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Sunil Dutt (6 June 1928 – 25 May 2005), born as Balraj Dutt, was an Indian movie actor, producer, director and politician. He was the Minister of Youth Affairs and Sports in the Manmohan Singh government (2004–2005). His son, Sanjay Dutt, is also an actor, while his daughter Priya Dutt, is a former Member of Parliament.[3]

Sunil Dutt
Sunil Dutt cropped face.jpg
Minister of Youth Affairs and Sports
In office
22 May 2004 – 25 May 2005
Prime Minister Manmohan Singh
Succeeded by Mani Shankar Aiyar
Constituency Mumbai North West
Member of Parliament
for Mumbai North West
In office
1984–1996
Preceded by Ram Jethmalani
Succeeded by Madhukar Sarpotdar
In office
1999–2005
Preceded by Madhukar Sarpotdar
Succeeded by Priya Dutt
Personal details
Born Balraj Dutt
(1928-06-06)6 June 1928
Jhelum, Punjab, British India
(now in Punjab, Pakistan)[1][2]
Died 25 May 2005(2005-05-25) (aged 76)
Mumbai, Maharashtra, India
Cause of death Heart attack
Political party Indian National Congress
Spouse(s) Nargis (m. 1958–1981; her death)
Children Sanjay Dutt
Priya Dutt
Namrata Dutt
Relatives See Dutt family
Residence Mumbai, Maharashtra, India
Occupation Actor, Producer, Director, Politician
Awards Padma Shri (1968)

In 1968, he was honoured with the Padma Shri by the Government of India. In 1984 he joined the Indian National Congress party and was elected to the Parliament of India for five terms from the constituency of Mumbai North West.

Contents

Early lifeEdit

Sunil Dutt was born in a Punjabi family on 6 June 1928[4] in Khurd village, Jhelum district, Punjab Province, British India (Now in Punjab, Pakistan).[1][2] When he was five years old, Dutt's father, Diwan Raghunath Dutt, died. When he was 18, the Partition of India began inciting Hindu-Muslim violence across the country. A Muslim named Yakub, who had been friends with Dutt's father, saved their entire family.[5] The family resettled in the small village of Mandauli on the bank of the river Yamuna located in Yamuna Nagar, Punjab, which is now a district of Haryana. Later he moved to Lucknow with his mother, Kulwantidevi Dutt, and spent a long time in Aminabad Galli during graduation. He then moved to Mumbai, where he joined Jai Hind College as an undergraduate and took up a job at the city's BEST Transport division.[6]

CareerEdit

Starting out in radio, Sunil Dutt was hugely popular on the Hindi service of Radio Ceylon, the oldest radio station in South Asia. He moved to acting in Hindi films and got introduced to the industry with 1955's Railway Platform.

He shot to stardom in the 1957 film Mother India in which he co-starred with Nargis as her short-tempered, angry son. During the making of this film a fire happened on the set. It is believed that Dutt braved the raging fire to save Nargis and thereby won her love. They went on to marry in 1958. They had one son Sanjay Dutt, also a successful film actor and two daughters, Priya Dutt and Namrata Dutt. His daughter Namrata married Kumar Gaurav, son of Rajendra Kumar. The two fathers were co-stars in Mother India.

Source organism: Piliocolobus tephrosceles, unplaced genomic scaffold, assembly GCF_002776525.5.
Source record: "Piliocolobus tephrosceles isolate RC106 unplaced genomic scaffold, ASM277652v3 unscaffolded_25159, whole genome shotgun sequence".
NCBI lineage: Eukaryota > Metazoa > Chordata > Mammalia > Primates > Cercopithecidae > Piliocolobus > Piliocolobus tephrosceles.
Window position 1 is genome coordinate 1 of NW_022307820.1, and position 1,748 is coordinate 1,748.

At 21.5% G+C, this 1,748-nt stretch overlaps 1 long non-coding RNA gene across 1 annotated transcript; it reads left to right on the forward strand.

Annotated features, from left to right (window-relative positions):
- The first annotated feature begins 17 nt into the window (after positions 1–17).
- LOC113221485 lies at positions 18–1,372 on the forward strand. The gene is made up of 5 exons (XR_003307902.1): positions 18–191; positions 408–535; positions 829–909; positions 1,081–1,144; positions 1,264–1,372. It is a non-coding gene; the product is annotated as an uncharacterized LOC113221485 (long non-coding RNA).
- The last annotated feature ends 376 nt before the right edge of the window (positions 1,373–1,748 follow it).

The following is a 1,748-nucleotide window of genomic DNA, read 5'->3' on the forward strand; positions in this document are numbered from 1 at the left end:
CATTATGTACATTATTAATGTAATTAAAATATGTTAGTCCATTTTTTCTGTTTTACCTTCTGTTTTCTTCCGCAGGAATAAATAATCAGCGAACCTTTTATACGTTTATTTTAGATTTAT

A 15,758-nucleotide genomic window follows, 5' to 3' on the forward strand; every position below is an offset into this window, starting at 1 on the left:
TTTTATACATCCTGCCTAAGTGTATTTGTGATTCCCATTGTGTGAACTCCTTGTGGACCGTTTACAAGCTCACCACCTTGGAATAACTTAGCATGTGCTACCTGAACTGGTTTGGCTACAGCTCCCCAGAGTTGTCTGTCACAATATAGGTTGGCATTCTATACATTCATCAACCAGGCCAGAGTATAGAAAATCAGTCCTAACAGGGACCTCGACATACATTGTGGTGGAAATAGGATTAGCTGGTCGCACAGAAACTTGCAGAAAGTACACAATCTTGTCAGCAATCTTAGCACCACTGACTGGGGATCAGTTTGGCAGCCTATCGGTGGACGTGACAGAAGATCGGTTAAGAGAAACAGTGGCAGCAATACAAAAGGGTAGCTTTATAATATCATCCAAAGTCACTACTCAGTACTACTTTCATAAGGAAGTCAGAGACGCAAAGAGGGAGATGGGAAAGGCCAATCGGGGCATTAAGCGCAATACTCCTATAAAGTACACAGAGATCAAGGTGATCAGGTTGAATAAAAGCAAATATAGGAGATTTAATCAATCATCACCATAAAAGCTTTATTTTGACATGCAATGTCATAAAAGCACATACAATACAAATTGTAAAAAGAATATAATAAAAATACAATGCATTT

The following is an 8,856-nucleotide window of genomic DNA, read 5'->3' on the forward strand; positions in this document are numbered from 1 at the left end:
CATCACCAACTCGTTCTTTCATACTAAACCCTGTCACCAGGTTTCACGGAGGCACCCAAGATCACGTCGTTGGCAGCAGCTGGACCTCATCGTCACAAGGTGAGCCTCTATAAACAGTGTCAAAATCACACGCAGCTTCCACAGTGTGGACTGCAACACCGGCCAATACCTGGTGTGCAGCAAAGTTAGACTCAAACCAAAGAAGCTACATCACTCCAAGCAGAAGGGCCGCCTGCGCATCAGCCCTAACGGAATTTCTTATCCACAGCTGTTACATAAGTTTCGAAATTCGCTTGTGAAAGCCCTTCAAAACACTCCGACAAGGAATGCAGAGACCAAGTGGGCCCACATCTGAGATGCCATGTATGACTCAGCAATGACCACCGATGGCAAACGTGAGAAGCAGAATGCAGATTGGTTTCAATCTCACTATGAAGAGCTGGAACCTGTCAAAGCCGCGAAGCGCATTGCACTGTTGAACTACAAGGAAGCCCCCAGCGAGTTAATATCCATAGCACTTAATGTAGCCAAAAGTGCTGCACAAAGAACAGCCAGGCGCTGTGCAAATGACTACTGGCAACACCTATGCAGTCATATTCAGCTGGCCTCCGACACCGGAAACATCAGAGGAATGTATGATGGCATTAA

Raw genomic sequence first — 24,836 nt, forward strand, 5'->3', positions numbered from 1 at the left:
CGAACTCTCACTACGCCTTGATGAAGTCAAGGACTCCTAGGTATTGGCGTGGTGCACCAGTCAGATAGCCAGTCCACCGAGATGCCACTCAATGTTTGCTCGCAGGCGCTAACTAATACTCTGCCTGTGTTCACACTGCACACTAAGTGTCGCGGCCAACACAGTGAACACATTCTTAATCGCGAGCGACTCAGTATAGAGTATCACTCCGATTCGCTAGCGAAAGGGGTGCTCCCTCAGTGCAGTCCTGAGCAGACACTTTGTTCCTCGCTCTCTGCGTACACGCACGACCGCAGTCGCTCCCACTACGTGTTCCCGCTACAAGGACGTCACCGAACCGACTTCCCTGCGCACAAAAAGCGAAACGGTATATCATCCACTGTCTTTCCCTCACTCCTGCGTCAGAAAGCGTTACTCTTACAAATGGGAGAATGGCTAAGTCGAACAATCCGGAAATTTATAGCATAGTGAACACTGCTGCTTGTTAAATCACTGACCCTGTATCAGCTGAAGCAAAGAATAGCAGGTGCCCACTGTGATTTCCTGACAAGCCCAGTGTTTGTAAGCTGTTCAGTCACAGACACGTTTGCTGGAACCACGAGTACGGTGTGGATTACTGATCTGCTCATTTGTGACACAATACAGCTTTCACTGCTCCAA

Dutt was one of the major stars of Hindi cinema in the late 1950s and 1960s and continued to star in many successful films which included Sadhna (1958), Sujata (1959), Mujhe Jeene Do (1963), Khandan (1965) and Padosan (1967). His collaboration with B.R. Chopra proved to be successful in films such as Gumraah (1963), Waqt (1965) and Hamraaz (1967). One of his favourite writers and friends was Aghajani Kashmeri. Dutt created a record of sorts by directing and starring in the unique film Yaadein (1964) in which he was the only actor in the cast. He later turned producer of the 1968 film Man Ka Meet which introduced his brother Som Dutt who was unsuccessful in films. In 1971, he produced, directed and starred in Reshma Aur Shera (1971) which was a huge failure at the box office. He continued to star in hits that included Heera (1973), Pran Jaye Par Vachan Na Jaye (1974), Nagin (1976) and Jaani Dushman (1979). He also starred in a series of Punjabi religious movies in the 1970s: Man Jeete Jag Jeet (1973), Dukh Bhanjan Tera Naam (1974), and Sat Sri Akal (1977).[7]

He launched his son Sanjay's career with Rocky in 1981 which was a success. Shortly before the film's release, Nargis died of pancreatic cancer. He founded the Nargis Dutt Foundation in her memory for the curing of cancer patients.[8] He was a sponsor of the India Project, an organisation akin to Operation Smile for the treatment of Indian children with facial deformities.[9]

In 1982 he was appointed as the Sheriff of Mumbai, an apolitical titular position bestowed on him by the Maharashtra government for a year.[10]

He retired from the film industry in the early 1990s to turn to politics after his last few releases including Yash Chopra's Parampara (1992) and J.P. Dutta's Kshatriya (1993). His political career was halted for some years in the early 1990s when he worked to free his son from jail after he was arrested for keeping an AK-56, a Pistol and hand grenades that he claimed was for protection of his family after bomb blasts in Mumbai.[11]

In 1995 he won the Filmfare Lifetime Achievement Award for his contribution to the film industry for four decades. He returned to acting shortly before his death in 2003's Munna Bhai M.B.B.S. in which he shared the screen with son Sanjay for the first time although they had appeared earlier in Rocky (1981) and Kshatriya (1993) but not in the same scenes together.

DeathEdit